Home / Photography / Liberating Portraits of Ballerinas Elegantly Dancing in the Streets of Cairo

Liberating Portraits of Ballerinas Elegantly Dancing in the Streets of Cairo

Ballerinas of Cairo mohamed taher photography feminism dance

Like many dance photographers, Mohamed Taher has a knack for beautifully capturing the body in motion. His interest in movement is evident in his Ballerinas of Cairo series, and the captivating collection of photos also serves a more poignant purpose: it helps women fight sexual harassment and reclaim the city’s streets.

After learning about the Ballerina Project, an ongoing series that documents dancers in urban settings across the globe, Taher was inspired to carry out a similar undertaking in the Egyptian capital. Featuring beautiful dancers as they publicly pirouette and pose en pointe, Ballerinas of Cairo began as an aesthetic and artistic project. Shortly after starting his striking series, however, Taher realized it held unique potential. While the city’s cobblestoned streets and ancient architecture did provide a beautiful backdrop for the figures, it became clear that the outdoor setting was also highly symbolic. “There’s a huge problem for women in Egypt streets,” Taher told Upworthy. “There’s a lot of sexual harassment…so now this was a layer of the project.”

According to a 2013 United Nations report, 99.3% of Egyptian women have experienced street-based sexual harassment. To reclaim their right to any and all public spaces, the ballerinas of Cairo have taken to the streets in an empowering and elegant way. Clad in skirts and ballet shoes and allowing their hair to freely flow behind them, the dancers occupy Cairo’s roads and boulevards with their bodies and expressive movements. As they leap across the pavement, passersby continue on with their daily lives; some stop to gaze at the dancers, while many appear unaffected—reactions that surprised Taher. “I thought people were going to have some bad comments about it because it’s kind of a conservative community here,” Taher explained. “But I was kind of amazed when people encouraged us to continue more and encouraged the girls to dance more.”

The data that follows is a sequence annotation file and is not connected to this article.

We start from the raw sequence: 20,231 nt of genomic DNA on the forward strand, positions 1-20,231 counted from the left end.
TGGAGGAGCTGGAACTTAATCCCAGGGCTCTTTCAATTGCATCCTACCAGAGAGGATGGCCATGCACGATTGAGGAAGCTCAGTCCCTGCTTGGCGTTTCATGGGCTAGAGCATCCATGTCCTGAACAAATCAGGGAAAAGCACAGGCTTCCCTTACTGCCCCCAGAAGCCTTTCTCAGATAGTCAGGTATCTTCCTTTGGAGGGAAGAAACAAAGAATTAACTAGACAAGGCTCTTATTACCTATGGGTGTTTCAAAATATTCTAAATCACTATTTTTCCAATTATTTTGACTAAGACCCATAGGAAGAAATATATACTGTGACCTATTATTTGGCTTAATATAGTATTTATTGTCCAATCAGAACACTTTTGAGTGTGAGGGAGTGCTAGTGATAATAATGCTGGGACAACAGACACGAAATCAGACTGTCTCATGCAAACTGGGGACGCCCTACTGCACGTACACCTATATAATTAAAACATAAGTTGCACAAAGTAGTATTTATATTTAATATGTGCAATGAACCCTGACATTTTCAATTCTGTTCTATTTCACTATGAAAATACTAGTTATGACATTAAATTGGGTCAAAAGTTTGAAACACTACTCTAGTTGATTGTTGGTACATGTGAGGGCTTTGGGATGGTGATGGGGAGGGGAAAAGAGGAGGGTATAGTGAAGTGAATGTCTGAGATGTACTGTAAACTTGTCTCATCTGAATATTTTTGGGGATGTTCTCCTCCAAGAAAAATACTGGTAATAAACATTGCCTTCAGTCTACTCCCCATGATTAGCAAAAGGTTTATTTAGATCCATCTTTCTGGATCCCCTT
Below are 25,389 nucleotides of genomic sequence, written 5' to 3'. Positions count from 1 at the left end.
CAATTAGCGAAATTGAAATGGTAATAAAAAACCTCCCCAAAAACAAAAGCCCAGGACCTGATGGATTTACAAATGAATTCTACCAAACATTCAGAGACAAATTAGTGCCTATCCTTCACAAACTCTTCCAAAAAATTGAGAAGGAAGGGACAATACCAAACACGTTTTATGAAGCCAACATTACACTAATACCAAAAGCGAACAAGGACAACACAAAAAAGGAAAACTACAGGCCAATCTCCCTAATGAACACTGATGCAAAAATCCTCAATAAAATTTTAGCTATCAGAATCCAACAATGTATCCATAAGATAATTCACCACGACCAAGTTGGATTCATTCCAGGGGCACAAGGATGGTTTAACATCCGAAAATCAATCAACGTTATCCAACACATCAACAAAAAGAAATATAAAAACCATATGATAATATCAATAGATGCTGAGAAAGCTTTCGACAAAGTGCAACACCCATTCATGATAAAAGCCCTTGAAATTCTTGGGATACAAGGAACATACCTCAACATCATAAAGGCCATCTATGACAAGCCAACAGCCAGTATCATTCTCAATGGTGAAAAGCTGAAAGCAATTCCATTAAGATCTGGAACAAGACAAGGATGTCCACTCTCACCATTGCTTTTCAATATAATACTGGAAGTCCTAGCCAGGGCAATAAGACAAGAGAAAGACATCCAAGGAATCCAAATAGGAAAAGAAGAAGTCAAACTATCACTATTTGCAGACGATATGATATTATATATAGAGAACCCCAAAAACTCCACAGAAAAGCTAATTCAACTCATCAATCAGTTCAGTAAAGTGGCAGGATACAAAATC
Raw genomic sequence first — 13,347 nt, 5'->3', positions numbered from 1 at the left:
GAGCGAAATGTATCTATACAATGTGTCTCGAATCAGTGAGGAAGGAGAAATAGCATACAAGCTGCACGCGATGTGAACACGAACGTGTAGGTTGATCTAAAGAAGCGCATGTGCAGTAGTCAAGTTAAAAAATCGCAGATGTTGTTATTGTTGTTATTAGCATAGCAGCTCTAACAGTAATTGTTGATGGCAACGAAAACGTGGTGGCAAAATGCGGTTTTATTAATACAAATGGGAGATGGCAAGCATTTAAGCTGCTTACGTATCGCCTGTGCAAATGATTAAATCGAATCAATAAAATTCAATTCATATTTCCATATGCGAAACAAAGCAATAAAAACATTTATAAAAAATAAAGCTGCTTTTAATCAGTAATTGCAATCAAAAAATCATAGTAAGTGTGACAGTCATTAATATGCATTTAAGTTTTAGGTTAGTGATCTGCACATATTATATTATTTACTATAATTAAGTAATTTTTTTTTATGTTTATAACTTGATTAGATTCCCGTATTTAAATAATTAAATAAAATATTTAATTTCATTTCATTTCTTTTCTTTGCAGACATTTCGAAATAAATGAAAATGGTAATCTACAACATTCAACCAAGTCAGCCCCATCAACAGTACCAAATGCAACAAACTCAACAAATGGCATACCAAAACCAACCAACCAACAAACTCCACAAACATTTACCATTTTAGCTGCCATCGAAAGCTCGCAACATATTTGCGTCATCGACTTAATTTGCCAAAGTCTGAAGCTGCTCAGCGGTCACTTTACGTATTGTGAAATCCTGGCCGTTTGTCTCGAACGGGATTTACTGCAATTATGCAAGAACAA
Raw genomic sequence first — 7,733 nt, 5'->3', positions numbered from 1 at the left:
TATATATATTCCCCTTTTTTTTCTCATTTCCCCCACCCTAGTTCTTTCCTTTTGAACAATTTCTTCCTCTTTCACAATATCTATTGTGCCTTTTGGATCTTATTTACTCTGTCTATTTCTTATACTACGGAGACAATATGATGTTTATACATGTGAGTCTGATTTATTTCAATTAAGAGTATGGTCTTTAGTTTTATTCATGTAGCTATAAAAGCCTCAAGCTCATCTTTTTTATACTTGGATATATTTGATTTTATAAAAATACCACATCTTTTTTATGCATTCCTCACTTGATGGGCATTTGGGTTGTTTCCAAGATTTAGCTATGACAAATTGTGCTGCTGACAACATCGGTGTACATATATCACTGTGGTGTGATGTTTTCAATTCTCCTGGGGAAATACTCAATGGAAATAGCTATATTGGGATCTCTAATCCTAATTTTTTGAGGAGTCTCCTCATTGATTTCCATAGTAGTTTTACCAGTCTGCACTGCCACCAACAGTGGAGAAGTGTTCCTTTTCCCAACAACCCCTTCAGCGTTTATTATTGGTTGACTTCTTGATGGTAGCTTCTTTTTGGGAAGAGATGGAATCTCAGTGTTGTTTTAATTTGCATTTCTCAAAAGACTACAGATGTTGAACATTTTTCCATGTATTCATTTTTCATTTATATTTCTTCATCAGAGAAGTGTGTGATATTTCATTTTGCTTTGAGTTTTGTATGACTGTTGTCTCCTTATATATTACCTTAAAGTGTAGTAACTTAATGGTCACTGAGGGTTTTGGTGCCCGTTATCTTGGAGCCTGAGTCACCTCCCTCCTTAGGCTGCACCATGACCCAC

Taher has turned this liberating project into an ongoing series, which he regularly updates on Instagram. While it has seen great success thus far, you can expect even more in the future, as Tehar notes that there is an increasing interest to participate among the ballerinas of Cairo. “We got a lot of comments from girls saying they want to do this, and they were very enthused about it,” he said. “They want to dance on the street. They want to feel free. They want to have this feeling of being on the streets again, just walking the street.”

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h/t: [The Huffington Post, Upworthy]

All images via Mohamed Taher.

Kelly Richman-Abdou

Kelly Richman-Abdou is a Contributing Writer at My Modern Met. An art historian living in Paris, Kelly was born and raised in San Francisco and holds a BA in Art History from the University of San Francisco and an MA in Art and Museum Studies from Georgetown University. When she’s not writing, you can find Kelly wandering around Paris, whether she’s leading a tour (as a guide, she has been interviewed by BBC World News America and France 24) or simply taking a stroll with her husband and two tiny daughters.

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